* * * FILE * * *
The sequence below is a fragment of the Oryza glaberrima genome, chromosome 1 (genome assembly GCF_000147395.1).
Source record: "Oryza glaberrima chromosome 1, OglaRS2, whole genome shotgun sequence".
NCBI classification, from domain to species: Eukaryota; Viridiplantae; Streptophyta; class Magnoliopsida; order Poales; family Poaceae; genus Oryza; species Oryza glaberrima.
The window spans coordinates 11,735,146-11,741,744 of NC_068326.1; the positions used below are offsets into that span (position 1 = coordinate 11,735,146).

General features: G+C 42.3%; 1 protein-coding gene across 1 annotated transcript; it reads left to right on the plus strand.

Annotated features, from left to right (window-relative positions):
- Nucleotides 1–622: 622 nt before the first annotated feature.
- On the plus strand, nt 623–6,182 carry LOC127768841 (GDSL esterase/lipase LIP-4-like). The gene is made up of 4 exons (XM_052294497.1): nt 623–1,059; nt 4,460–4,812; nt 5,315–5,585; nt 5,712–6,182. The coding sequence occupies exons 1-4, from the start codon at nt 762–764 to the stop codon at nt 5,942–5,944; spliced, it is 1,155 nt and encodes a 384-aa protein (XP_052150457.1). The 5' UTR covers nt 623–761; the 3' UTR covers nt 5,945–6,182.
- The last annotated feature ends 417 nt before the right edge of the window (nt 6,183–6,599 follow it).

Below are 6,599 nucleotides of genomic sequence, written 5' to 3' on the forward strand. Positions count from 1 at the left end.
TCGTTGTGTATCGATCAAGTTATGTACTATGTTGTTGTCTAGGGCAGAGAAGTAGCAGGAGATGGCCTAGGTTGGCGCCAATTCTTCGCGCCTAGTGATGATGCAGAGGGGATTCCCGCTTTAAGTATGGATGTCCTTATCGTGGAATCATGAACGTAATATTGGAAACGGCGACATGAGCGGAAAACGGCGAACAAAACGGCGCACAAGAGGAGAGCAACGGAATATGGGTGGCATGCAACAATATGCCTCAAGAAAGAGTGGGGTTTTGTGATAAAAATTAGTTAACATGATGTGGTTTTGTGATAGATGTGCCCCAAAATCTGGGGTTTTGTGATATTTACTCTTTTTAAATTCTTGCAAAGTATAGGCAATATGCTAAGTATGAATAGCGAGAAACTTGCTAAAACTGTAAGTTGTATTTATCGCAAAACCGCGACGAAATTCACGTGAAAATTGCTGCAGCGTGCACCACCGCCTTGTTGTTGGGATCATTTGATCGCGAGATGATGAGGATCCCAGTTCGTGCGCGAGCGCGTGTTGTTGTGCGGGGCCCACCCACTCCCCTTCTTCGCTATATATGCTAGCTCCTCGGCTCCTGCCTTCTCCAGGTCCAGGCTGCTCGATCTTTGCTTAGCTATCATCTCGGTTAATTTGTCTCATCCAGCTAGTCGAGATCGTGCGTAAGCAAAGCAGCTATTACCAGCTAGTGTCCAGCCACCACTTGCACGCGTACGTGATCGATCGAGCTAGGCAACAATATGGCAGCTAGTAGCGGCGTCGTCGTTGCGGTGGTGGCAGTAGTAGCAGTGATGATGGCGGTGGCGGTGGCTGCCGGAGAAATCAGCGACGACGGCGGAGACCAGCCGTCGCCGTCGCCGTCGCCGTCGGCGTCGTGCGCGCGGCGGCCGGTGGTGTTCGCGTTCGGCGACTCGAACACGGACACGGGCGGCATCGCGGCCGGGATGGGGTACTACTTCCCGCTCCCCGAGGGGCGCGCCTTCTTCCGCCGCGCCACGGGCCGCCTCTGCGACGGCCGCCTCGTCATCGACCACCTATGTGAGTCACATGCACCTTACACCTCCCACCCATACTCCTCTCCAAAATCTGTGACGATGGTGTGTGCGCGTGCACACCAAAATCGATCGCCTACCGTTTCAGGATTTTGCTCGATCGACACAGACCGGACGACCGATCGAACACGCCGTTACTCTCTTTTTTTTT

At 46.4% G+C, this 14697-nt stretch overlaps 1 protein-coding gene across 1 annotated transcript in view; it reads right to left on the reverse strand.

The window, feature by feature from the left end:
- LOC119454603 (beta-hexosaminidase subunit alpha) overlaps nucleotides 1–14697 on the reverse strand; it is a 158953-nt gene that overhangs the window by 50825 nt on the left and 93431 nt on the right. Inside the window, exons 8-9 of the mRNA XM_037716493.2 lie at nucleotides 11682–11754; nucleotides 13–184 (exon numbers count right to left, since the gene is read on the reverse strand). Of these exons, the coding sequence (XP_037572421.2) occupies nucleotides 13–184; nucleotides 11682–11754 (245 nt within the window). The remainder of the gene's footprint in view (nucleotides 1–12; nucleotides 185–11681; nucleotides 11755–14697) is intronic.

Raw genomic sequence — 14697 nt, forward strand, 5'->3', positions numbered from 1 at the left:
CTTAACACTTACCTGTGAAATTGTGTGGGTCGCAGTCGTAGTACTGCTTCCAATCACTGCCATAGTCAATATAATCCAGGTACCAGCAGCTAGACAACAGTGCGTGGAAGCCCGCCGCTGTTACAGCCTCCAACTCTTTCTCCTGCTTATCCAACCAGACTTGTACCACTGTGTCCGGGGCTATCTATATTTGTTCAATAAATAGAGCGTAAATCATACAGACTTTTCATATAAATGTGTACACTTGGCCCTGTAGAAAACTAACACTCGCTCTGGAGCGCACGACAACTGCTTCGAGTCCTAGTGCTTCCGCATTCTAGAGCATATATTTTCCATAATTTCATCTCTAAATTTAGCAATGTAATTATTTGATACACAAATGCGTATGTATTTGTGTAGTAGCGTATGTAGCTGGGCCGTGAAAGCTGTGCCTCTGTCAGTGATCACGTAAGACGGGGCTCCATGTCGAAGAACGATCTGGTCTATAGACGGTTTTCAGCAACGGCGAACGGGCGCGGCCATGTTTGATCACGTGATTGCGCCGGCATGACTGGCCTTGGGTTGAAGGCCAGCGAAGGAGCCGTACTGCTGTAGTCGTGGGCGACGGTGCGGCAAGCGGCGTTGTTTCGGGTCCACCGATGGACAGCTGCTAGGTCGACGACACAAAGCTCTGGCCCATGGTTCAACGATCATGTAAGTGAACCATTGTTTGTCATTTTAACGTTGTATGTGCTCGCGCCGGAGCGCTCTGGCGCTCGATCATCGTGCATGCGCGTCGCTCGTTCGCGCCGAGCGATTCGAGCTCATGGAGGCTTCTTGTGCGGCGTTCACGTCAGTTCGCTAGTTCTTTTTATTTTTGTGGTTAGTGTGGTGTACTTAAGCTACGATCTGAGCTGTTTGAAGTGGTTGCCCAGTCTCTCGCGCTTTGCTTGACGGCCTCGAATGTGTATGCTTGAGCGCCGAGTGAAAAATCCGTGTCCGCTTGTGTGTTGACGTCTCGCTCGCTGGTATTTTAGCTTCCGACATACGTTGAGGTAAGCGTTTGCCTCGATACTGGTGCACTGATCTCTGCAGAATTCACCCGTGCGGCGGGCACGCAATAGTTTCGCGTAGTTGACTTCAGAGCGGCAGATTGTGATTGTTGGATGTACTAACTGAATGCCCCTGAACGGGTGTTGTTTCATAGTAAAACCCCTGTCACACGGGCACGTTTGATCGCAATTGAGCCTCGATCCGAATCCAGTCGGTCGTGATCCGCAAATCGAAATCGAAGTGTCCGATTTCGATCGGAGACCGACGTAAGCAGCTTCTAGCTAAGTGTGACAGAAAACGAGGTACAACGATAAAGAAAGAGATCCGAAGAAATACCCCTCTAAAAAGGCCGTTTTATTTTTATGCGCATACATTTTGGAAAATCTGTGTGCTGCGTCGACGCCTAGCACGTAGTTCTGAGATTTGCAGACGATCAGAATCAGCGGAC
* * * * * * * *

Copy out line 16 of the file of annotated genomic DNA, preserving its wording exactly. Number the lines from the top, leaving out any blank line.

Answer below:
CTTAACACTTACCTGTGAAATTGTGTGGGTCGCAGTCGTAGTACTGCTTCCAATCACTGCCATAGTCAATATAATCCAGGTACCAGCAGCTAGACAACAGTGCGTGGAAGCCCGCCGCTGTTACAGCCTCCAACTCTTTCTCCTGCTTATCCAACCAGACTTGTACCACTGTGTCCGGGGCTATCTATATTTGTTCAATAAATAGAGCGTAAATCATACAGACTTTTCATATAAATGTGTACACTTGGCCCTGTAGAAAACTAACACTCGCTCTGGAGCGCACGACAACTGCTTCGAGTCCTAGTGCTTCCGCATTCTAGAGCATATATTTTCCATAATTTCATCTCTAAATTTAGCAATGTAATTATTTGATACACAAATGCGTATGTATTTGTGTAGTAGCGTATGTAGCTGGGCCGTGAAAGCTGTGCCTCTGTCAGTGATCACGTAAGACGGGGCTCCATGTCGAAGAACGATCTGGTCTATAGACGGTTTTCAGCAACGGCGAACGGGCGCGGCCATGTTTGATCACGTGATTGCGCCGGCATGACTGGCCTTGGGTTGAAGGCCAGCGAAGGAGCCGTACTGCTGTAGTCGTGGGCGACGGTGCGGCAAGCGGCGTTGTTTCGGGTCCACCGATGGACAGCTGCTAGGTCGACGACACAAAGCTCTGGCCCATGGTTCAACGATCATGTAAGTGAACCATTGTTTGTCATTTTAACGTTGTATGTGCTCGCGCCGGAGCGCTCTGGCGCTCGATCATCGTGCATGCGCGTCGCTCGTTCGCGCCGAGCGATTCGAGCTCATGGAGGCTTCTTGTGCGGCGTTCACGTCAGTTCGCTAGTTCTTTTTATTTTTGTGGTTAGTGTGGTGTACTTAAGCTACGATCTGAGCTGTTTGAAGTGGTTGCCCAGTCTCTCGCGCTTTGCTTGACGGCCTCGAATGTGTATGCTTGAGCGCCGAGTGAAAAATCCGTGTCCGCTTGTGTGTTGACGTCTCGCTCGCTGGTATTTTAGCTTCCGACATACGTTGAGGTAAGCGTTTGCCTCGATACTGGTGCACTGATCTCTGCAGAATTCACCCGTGCGGCGGGCACGCAATAGTTTCGCGTAGTTGACTTCAGAGCGGCAGATTGTGATTGTTGGATGTACTAACTGAATGCCCCTGAACGGGTGTTGTTTCATAGTAAAACCCCTGTCACACGGGCACGTTTGATCGCAATTGAGCCTCGATCCGAATCCAGTCGGTCGTGATCCGCAAATCGAAATCGAAGTGTCCGATTTCGATCGGAGACCGACGTAAGCAGCTTCTAGCTAAGTGTGACAGAAAACGAGGTACAACGATAAAGAAAGAGATCCGAAGAAATACCCCTCTAAAAAGGCCGTTTTATTTTTATGCGCATACATTTTGGAAAATCTGTGTGCTGCGTCGACGCCTAGCACGTAGTTCTGAGATTTGCAGACGATCAGAATCAGCGGAC